Wednesday, August 06, 2008

Mauritanian coup's effect on Western Sahara

I'd like to hear from people who know better (calling you out, Alle) what effect Mauritania's coup today will have on Western Sahara's chances for independence. I was getting the sense that Mauritania's president was moving closer towards Morocco than past leaders--will the coup leaders reverse this trend?

10 comments:

  1. I don't think it will have any effect at all on overall Mauritanian policy, at least not directly. Of course, a more unstable Mauritania might slip in either direction, or both ways at once, and there may well be repercussions below our radar -- family, tribal or business networks whose fortunes have echoes on the political issue. I recall ould Tayaa had some army commander from the Sahrawi Reguibat tribe, for example, who was thought to be very close to people in Polisario a few years back -- that sort of thing could very well come to matter, but don't look to me for predictions...

    Also, I don't think it's true that Abdellahi was moving more towards Morocco. He was steering a neutral course, as had his predecessor ould Tayaa, and the new-old head of state Gen. Mohammed ould Abdelaziz (despite his uncanny name resemblance to the Polisario chief) has served in both those administrations without -- apparently -- going in to change the policy. What DID seem to happen, on the other hand, was that more Mauritanian parties came out behind Polisario than before 2005, and that may have a long-term effect. One effect of the coup has been to shut out the most outspokenly pro-Polisario party, UFP, from government -- Abdellahi had brought them into his second government (though not b/c of W. Sahara, presumably), but the military forced it out of the third, short-lived one due to various mutual hatreds; and after the ould Abdelaziz takeover UFP may well be in danger of being banned again, depending on how this plays out. But they never affected policy much, so it is of no great consequence to W. S. as a whole.

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  2. Hussein2:26 AM

    "Alle" forgot to analyze who is behind the coup d'Etat, and very probably it is France. Or at least Paris is not displeased... because it could change the policy toward WS conflict in a pro-moroccan direction.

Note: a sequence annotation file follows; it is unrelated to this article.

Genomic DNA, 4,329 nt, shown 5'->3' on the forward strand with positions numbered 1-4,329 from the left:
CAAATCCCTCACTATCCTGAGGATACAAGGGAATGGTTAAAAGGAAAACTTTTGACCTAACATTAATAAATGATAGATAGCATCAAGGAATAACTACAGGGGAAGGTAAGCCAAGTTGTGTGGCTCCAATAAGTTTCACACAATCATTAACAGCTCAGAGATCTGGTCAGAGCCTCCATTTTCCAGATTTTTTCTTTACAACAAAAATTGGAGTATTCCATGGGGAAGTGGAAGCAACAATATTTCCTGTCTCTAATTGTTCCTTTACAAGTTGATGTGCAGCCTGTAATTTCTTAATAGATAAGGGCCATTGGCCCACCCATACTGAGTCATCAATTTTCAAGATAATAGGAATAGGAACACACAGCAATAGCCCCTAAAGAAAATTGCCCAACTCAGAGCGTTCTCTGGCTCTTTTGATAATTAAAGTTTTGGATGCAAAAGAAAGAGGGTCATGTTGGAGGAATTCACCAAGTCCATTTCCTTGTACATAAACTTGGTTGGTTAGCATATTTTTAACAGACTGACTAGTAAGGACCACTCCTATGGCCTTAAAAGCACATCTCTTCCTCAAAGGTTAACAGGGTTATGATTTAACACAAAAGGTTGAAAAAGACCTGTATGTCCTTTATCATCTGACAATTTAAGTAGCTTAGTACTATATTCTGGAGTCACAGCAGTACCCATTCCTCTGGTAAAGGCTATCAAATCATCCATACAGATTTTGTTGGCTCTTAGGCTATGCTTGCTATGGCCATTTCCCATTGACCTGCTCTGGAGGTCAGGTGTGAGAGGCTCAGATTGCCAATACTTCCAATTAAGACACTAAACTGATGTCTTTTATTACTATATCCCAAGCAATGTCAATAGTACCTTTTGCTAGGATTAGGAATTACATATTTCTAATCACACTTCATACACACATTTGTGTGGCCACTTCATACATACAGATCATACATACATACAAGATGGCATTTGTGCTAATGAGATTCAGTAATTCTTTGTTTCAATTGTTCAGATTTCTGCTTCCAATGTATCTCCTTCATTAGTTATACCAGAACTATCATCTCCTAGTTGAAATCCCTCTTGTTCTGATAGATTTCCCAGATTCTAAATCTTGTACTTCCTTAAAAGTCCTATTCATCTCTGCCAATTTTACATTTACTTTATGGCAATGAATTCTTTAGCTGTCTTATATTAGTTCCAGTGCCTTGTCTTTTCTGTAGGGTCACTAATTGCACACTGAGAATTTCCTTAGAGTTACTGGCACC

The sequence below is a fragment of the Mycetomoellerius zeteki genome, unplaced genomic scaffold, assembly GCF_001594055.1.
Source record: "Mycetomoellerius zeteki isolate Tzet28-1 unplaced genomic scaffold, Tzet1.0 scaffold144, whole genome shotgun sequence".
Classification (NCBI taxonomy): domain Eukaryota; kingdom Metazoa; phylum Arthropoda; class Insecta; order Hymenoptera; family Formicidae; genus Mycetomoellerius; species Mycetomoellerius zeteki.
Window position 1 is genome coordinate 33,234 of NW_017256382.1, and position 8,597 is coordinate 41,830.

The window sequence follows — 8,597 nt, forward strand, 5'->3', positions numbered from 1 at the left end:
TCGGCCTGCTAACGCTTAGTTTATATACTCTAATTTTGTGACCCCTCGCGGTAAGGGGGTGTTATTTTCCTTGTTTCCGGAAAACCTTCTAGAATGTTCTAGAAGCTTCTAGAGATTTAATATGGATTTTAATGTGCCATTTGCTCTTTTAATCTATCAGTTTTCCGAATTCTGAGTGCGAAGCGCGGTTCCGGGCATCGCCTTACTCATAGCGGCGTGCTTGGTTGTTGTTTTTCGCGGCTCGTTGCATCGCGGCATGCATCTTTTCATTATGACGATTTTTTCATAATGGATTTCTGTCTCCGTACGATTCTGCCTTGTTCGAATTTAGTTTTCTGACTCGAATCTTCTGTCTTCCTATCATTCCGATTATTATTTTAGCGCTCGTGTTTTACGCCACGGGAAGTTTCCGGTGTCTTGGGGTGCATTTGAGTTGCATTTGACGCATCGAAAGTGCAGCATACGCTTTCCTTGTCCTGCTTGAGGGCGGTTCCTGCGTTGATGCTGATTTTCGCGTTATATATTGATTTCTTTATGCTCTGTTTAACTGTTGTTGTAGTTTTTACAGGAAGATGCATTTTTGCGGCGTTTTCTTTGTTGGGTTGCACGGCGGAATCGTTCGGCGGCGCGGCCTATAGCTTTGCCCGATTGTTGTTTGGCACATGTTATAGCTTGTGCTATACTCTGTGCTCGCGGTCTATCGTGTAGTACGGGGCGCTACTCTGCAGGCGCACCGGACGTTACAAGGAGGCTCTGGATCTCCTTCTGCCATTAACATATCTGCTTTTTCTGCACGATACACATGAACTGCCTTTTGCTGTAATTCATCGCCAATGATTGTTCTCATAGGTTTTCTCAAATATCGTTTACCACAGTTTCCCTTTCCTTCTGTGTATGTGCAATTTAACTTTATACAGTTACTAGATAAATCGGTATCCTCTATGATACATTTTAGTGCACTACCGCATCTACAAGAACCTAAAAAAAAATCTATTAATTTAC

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  3. Anonymous3:49 AM

    New governor ( in his biography ) have graduated from Moroccan high military school in Fes, so who know!

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  4. Anonymous4:42 AM

    Hay
    Mauritania does not work alone. when you hear that a coupe-d'etat in Mauritania think in france. Frace always controls this poor country, and when somneone acts againts the wish of france he will be kicked in next day. concern western sahara, the official Mauritania could not act contre the wish of france. publically, mauritania is neutre, but in reality it helps Morocco. we know very well mauritania.

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  5. I thought he was trained in Meknès? At least that's what the bios I've read say.

    I doubt that France was behind the coup. Ould Abdelaziz and his cronies were behind the coup, for their own reasons. The question is whether France, or some other power, was informed, and if so, to what extent it colluded with them and/or influenced them; it is not about them being "controlled" by France. Another question is, if France was NOT informed, whether it will simply allow it or exert influence to the contrary. Their top priority is to keep Mauritania stable, anti-terrory and generally open to French influence, which may very well include keeping it away from Algeria and Polisario -- but that's hardly a factor in this coup.

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  6. Anonymous9:45 AM

    yes he is trained in Meknes, Graduated in 1977 according to arabic websites

    but he is also from " Oulad Besbaa" fraction living in the border between Mauritania and Western Sahara. in the past they have a lot of local "wars" between them and the Rguibat tribe from WS. for that reason ould abdelaziz also may not be pro- WS !!!

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  7. I thought about that too, but ever since 2005 the state has been more or less dominated by people from ouled bou Sbaa (mainly Vall & Abdelaziz), and they haven't changed anything in Mauritania's policy yet... so why now? It would just bring them trouble they don't need.

    On the other hand, Le Matin in Morocco just came out very strongly in favor of the coup, so maybe you're right. Check my last post at Western Sahara Info for link & quotes.

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  8. Anonymous12:06 PM

    Hi Will

    Alla. You are right
    You have a very interested info on your blog. Even Mauritanians don’t know !!! go ahead

    According to Moroccan Arabic newspaper "AsSabah" the two generals in head of the Coup Ould Abdelaziz and ould El-Ghazwani are pro-Moroccan !!! They are against general Abderahman ould Boubaker ( pro-Polisario) pointed by Pres. Abdalahi just before the Coup.

    Amazing. Now we have THREE abdelaziz in the Maghreb:

    Algeria: Pres. ABDELAZIZ Bouteflika
    Mauritania : Gen. Ould ABDELAZIZ
    Western Sahara (Polisario) : Sec. Mohamed ABDELAZIZ

    Some said now KM6 of Morocco should called: ABDELAZIZ KM6

    And we will have the same “family” governing most of Maghreb !!
    first step towards UMA ( L'Union du Maghreb Arabe - Arab Maghreb union - AMU - )

    regards
    Drtmn

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